This is a guest post by Mikenna Maroney, a MA Candidate in International Security at the University of Denver’s Josef Korbel School of International Studies. She is currently a David L. Boren Fellow in Tanzania studying Swahili language and conducting research for her MA thesis on AFRICOM. Ms. Maroney seeks additional contacts with expertise on Tanzanian security policy, and can be reached for comment at email@example.com.
U.S. Africa Command (AFRICOM) was established in 2008 due to growing awareness of Africa’s strategic significance to U.S. interests and international security. AFRICOM was presented as a new type of combatant command that would address traditional and human security threats through a pioneering interagency approach and structure, in addition to partner capacity building. AFRICOM would integrate significant numbers of personnel from the State Department, USAID, and other interagency organizations. U.S. officials asserted this would allow the command to address the root causes and, ultimately, prevent conflict and instability.
The creation of AFRICOM, the complexity of its mission, and the threats present in the region give rise to questions regarding AFRICOM’s impact in executing U.S. national security policy in Africa, addressing human security issues, and its ability to foster a positive image of itself and U.S. national security policy. To explore these issues, my Master’s thesis research is a case study of Tanzania. I chose Tanzania as a case study on AFRICOM because I felt that it is an often overlooked actor in the East African security environment. I was also interested in examining how AFRICOM currently engages with African states not engaged in an ongoing conflict and its ability to foster bi-lateral relations with a state that has, at times, had a strained relationship with the U.S.
While often overshadowed by neighboring states Tanzania’s long-standing stability, history of mediating regional conflicts (most notably the Burundian civil war), contributions to peacekeeping missions, and hosting of regional and international organization such as the East African Community (EAC) and International Criminal Tribunal for Rwanda (ICTR), make it an important actor in the often volatile East Africa region. Yet Tanzania faces similar threats as its neighbors including illicit narcotic trafficking, piracy, and terrorism. Tanzania also faces pervasive threats to human security. As one of the world’s poorest countries, economic development fails to reach the majority of the population, resulting in poor health and education systems, as well as the world’s 12th highest HIV/AIDS infection rate.
A strategic U.S.-Tanzanian relationship is critical for countering the threats Tanzania faces and bolstering the country’s capacity to address ongoing regional conflicts and humanitarian crises. This research seeks to answer three questions: What is the impact of AFRICOM in executing U.S. national security policy in Tanzania? How and to what extent has AFRICOM addressed the conditions of human insecurity? Does AFRICOM foster a positive public perception within Tanzania?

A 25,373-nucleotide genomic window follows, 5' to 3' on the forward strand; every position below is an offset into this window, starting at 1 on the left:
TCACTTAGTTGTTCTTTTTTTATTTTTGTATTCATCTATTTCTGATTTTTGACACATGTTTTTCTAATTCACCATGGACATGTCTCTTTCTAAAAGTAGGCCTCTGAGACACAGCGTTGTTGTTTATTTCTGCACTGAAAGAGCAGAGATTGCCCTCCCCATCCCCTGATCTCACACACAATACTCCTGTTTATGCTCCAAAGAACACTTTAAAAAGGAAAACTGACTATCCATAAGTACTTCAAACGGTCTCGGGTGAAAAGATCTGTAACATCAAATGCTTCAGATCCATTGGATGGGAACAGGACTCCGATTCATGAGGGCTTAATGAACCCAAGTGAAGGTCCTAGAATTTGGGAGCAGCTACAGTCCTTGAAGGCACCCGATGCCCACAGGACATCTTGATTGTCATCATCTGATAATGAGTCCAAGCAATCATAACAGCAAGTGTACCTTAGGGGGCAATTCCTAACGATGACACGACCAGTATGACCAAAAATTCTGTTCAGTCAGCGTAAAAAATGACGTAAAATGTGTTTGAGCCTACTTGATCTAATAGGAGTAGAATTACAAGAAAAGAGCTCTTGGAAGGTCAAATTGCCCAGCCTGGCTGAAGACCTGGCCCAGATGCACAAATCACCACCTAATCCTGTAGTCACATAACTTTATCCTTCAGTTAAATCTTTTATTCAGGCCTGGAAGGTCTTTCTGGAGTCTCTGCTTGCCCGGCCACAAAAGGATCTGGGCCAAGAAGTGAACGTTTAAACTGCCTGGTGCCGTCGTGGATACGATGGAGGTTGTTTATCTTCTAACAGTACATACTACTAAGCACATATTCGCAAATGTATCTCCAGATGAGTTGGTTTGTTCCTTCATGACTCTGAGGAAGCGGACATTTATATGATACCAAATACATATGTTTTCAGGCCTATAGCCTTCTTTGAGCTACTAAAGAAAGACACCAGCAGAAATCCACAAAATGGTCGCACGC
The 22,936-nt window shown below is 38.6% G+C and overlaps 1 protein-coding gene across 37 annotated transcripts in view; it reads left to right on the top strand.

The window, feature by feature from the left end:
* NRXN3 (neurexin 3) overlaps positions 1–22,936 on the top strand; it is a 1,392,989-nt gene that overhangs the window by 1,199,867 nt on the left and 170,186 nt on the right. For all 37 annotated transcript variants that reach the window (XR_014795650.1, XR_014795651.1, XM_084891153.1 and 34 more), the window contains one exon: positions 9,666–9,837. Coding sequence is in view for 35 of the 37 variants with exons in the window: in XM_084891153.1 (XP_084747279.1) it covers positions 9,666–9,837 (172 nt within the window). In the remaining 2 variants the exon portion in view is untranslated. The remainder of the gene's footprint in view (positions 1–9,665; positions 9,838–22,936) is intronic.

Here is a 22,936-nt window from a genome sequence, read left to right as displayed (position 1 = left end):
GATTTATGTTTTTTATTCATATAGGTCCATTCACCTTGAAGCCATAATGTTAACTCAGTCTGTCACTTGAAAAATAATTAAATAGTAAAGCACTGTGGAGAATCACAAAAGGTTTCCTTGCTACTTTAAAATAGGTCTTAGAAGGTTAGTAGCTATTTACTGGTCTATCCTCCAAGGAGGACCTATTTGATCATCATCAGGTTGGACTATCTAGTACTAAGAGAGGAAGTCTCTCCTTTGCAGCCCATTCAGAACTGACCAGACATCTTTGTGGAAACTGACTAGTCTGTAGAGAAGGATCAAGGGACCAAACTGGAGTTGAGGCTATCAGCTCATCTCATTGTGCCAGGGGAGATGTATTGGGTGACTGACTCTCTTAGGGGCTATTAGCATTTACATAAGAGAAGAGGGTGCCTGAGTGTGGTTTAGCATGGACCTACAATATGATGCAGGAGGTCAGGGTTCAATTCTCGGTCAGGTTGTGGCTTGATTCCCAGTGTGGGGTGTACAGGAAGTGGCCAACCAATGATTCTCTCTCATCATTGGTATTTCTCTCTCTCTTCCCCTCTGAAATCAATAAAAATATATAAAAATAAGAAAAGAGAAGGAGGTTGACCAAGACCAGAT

The initial findings have shown that Tanzania extensively engages with AFRICOM through its security cooperation programs and exercises. Former AFRICOM Commander Gen. Carter Ham singled out this partnership in his recent remarks to the Senate Armed Services Committee stating, “We are deepening our relationship with the Tanzanian military, a professional force whose capabilities and influence increasingly bear on regional security issues in eastern and southern Africa and the Great Lakes region.” Indeed, Tanzania’s contribution of troops to the recently authorized UN offensive combat force in Eastern Congo illustrates the important peace and security role the country plays in the region and the necessity of its military having the capacity to fulfill this role.
In terms of how and to what extent AFRICOM addresses Tanzania’s human security issues, this research has found the command’s activities fit those of a more traditional combatant command; emphasizing military-to-military partner capacity building and engagement. While many of AFRICOM’s programs (MEDCAP, Partner Military HIV/AIDS, Pandemic Response, and VETCAP) focus on human security related issues, they are directed at the Tanzanian military. Regarding public perceptions, Tanzanians have more knowledge and interest than I was led to believe would be the case with public opinion of AFRICOM oscillating between negative and neutral.
Tanzania faces significant security threats both internally and regionally. Although these initial findings have not found that AFRICOM is addressing human security issues in the broader population, AFRICOM is building the Tanzanian military’s capacity to address and prevent instability and conflict, serving Tanzanian, regional, and U.S. security interests.